Free Speech Issues The ACLU of Rhode Island is Involved With - Court Cases, Legislation, News Releases

Menu

Protecting Civil Liberties in Rhode Island for Over 50 Years

Issues

Free Speech

Protecting the freedom of speech guaranteed by the First Amendment has always been in the forefront of the ACLU’s mission. The ACLU of Rhode Island was founded over 50 years ago largely in response to widespread government efforts to censor books, films, and theater.  Today, the ACLU routinely defends the right of citizens to exercise their freedom of speech, of the press, of association, and of petition and protest, no matter how unpopular their opinions may be.

Free Speech in the News

  • Aug, 16, 2017: Judge Dismisses Charges Against Narragansett Residents Under Unconstitutional Housing Ordinance
  • Aug, 03, 2017: Judge Issues Restraining Order Against Cranston Anti-Panhandling Ordinance
  • Jul, 18, 2017: ACLU Again Sues Cranston Over Anti-Panhandling Ordinance

View All Free Speech Related News Releases »

Free Speech Related Court Cases

2017: RIHAP v. Cranston
Category: Active Case    Discrimination    Rights of the Poor    Free Speech    


About This Case:
This is a federal lawsuit against the City of Cranston over an anti-panhandling ordinance enacted by the City Council in 2017.  The suit was filed on behalf of Francis White, Jr., who is disabled and formerly homeless, as well as the Rhode Island Homeless Advocacy Project (RIHAP) and two Cranston residents – Karen Rosenberg and Deborah Flitman.  The suit argues that the ordinance violates the First Amendment right of individuals to solicit donations and distribute literature on Cranston roadways.   In April 2016, the ACLU favorably settled a lawsuit against Cranston over a similar ordinance that barred the solicitation of donations from motorists. In that settlement, the City acknowledged that the ordinance violated the First Amendment and halted its enforcement. The 2017 ordinance makes several cosmetic revisions to the original in an attempt to pass constitutional muster.

Current Status:
In August 2017, Judge William Smith issued a temporary restraining order halting enforcement of the ordinance.

ACLU Cooperating Attorney:
Lynette Labinger

Supporting Documents
2017: Hunter v. City of Cranston
Category: Active Case    Due Process    Free Speech    


About This Case:
This is a federal lawsuit against the City of Cranston, challenging its selective enforcement of an ordinance that bars the placement of commercial advertisements on city property. The suit was filed on behalf of Stephen Hunter, an attorney who was threatened with fines if he did not take down signs advertising his business that he had posted at various intersections throughout the city – even though there were dozens of other advertising signs posted at the same locations which were left untouched and not cited.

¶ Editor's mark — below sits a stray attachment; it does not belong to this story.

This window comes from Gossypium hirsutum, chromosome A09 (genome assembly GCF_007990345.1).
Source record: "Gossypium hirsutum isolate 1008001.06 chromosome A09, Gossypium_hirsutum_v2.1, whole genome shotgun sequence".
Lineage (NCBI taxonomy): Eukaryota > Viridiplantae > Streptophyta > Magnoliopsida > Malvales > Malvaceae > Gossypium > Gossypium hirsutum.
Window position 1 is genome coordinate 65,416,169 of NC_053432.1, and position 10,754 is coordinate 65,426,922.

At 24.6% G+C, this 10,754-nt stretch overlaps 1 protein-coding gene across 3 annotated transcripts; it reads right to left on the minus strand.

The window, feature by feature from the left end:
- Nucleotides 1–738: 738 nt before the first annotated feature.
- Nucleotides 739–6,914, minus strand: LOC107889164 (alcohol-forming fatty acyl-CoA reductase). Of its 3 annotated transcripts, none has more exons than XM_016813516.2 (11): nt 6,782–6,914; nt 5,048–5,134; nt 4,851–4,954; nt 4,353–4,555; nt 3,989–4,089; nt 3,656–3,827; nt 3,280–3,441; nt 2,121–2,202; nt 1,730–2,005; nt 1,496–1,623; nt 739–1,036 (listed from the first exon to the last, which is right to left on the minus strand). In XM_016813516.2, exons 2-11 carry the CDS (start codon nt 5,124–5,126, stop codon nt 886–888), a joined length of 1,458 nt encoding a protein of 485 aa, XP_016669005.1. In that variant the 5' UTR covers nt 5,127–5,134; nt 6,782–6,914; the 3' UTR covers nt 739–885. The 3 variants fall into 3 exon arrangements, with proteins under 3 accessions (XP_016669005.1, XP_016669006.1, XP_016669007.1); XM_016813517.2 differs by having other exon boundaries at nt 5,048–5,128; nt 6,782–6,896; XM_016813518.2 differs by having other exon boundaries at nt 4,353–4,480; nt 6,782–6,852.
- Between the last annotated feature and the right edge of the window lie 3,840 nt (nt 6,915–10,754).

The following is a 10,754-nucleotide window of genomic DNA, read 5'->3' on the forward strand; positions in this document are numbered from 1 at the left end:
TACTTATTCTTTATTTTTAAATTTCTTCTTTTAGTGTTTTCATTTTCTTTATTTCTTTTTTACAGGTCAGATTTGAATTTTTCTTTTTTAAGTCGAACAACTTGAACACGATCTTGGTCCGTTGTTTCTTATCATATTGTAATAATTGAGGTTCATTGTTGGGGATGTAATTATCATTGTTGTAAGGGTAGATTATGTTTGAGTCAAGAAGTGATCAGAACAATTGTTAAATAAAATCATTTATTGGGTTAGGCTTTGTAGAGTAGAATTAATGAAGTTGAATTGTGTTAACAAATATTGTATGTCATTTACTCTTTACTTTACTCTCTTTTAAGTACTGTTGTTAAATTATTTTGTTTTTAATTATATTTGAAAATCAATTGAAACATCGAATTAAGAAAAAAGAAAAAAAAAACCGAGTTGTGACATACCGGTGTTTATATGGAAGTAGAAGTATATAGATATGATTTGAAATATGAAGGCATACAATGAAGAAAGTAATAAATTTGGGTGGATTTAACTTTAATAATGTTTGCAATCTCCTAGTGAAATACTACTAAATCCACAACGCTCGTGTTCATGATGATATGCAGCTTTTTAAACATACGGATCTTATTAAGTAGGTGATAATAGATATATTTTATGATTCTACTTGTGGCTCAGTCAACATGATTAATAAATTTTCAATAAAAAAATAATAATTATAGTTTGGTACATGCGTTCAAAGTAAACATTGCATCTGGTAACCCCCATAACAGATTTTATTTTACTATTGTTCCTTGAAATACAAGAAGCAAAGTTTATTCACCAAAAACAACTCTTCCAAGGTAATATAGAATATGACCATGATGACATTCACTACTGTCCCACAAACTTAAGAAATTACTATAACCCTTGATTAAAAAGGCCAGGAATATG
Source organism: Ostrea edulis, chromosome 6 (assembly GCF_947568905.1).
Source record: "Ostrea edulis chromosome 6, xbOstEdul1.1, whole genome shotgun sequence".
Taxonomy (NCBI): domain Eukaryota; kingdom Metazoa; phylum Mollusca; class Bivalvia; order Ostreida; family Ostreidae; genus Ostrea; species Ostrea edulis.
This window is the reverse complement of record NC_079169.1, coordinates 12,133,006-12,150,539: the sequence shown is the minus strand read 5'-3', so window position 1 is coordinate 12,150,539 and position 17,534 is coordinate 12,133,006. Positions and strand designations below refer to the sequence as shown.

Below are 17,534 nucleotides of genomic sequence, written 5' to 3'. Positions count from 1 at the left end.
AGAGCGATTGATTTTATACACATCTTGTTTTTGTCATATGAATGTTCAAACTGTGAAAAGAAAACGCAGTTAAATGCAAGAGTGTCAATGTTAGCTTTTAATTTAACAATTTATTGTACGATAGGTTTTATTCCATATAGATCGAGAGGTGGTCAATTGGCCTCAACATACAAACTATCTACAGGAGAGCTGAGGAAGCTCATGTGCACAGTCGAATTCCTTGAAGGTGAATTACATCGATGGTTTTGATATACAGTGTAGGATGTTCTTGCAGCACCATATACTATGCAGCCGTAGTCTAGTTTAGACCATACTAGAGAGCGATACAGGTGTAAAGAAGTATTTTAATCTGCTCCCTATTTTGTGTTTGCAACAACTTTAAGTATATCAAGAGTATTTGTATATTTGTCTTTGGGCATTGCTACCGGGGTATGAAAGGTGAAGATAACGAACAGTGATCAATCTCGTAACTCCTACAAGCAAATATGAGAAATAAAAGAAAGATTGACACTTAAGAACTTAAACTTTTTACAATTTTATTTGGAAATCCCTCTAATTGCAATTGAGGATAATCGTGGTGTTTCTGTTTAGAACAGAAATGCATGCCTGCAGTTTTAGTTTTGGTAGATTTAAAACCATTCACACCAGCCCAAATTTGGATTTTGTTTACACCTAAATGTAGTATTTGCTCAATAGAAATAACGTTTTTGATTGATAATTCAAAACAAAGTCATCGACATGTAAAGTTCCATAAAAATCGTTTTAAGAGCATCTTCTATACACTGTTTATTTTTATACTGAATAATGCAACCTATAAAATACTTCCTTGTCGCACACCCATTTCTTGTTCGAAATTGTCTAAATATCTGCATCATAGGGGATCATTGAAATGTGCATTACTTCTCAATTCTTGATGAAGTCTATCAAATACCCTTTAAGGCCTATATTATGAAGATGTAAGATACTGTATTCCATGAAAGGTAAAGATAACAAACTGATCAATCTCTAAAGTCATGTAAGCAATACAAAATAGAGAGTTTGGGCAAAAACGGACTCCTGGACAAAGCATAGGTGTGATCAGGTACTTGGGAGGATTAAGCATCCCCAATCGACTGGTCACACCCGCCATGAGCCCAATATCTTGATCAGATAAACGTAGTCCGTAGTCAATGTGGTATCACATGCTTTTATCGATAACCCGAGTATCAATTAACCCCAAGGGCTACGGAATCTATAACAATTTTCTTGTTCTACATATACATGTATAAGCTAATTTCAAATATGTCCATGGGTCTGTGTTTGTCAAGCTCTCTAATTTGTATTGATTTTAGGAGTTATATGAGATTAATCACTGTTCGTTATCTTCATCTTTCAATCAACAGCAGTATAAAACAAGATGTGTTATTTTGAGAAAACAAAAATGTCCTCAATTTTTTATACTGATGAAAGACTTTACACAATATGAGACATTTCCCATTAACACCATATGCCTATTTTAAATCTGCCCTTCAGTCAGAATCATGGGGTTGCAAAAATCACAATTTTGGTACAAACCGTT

Current Status:
Lawsuit filed in May 2017.

ACLU Cooperating Attorney:
Richard A. Sinapi

Supporting Documents

Free Speech Related Legislation

Student Free Press (H 5550, S 600) PASSED
Category: 2017    Free Speech    

This spring, the ACLU testified in support of important legislation introduced by Senator Gayle Goldin (S 600) and Representative Jeremiah O'Grady (H 5550), which would recognize the importance of encouraging student journalism and guaranteeing to students certain basic rights to freedom of the press.

This bill would reverse an unfortunate U.S. Supreme Court decision that had a chilling effect on student journalism throughout the country. Under this bill, a free and responsible student press would be able to flourish in Rhode Island, as it has in 12 other states that have adopted similar laws.

On the last day of the General Assembly session, both the House and the Senate passed this legislation. Governor Raimondo signed it into law during the month of July.

“Revenge Porn” (H 5304, S 401, S 765)
Category: 2017    Free Speech    

The ACLU testified before the House and Senate Judiciary Committees regarding the Attorney General’s so-called revenge porn legislation (H 5304, S 401), which, we noted in our testimony, required neither revenge nor porn to subject a person to criminal penalties. The legislation would make it a crime to electronically transmit nude or sexually explicit images without the person’s consent. In May, the Senate Judiciary Committee heard the Governor's version of the revenge porn bill (S 765) which addresses some of the basic constitutional concerns of the AG's bill. 

The Media Coalition and the R.I. Press Association also opposed the bill. Publishing some of the photos from Abu Ghraib or, on a less grave note, pictures of Anthony Weiner’s too-exposed body part could be criminal under this bill. That is why Governor Gina Raimondo vetoed this legislation last year and, the ACLU hopes, will veto it again if it is not amended to address the legitimate concerns raised by civil liberties advocates and the media. Nonetheless, in March, the House passed the bill, with only Reps. Edie Ajello and Jason Knight dissenting.

In March, the House passed this legislation and referred it to the Senate Judiciary Committee. However, due to the abrupt General Assembly recess no action was taken on this legislation.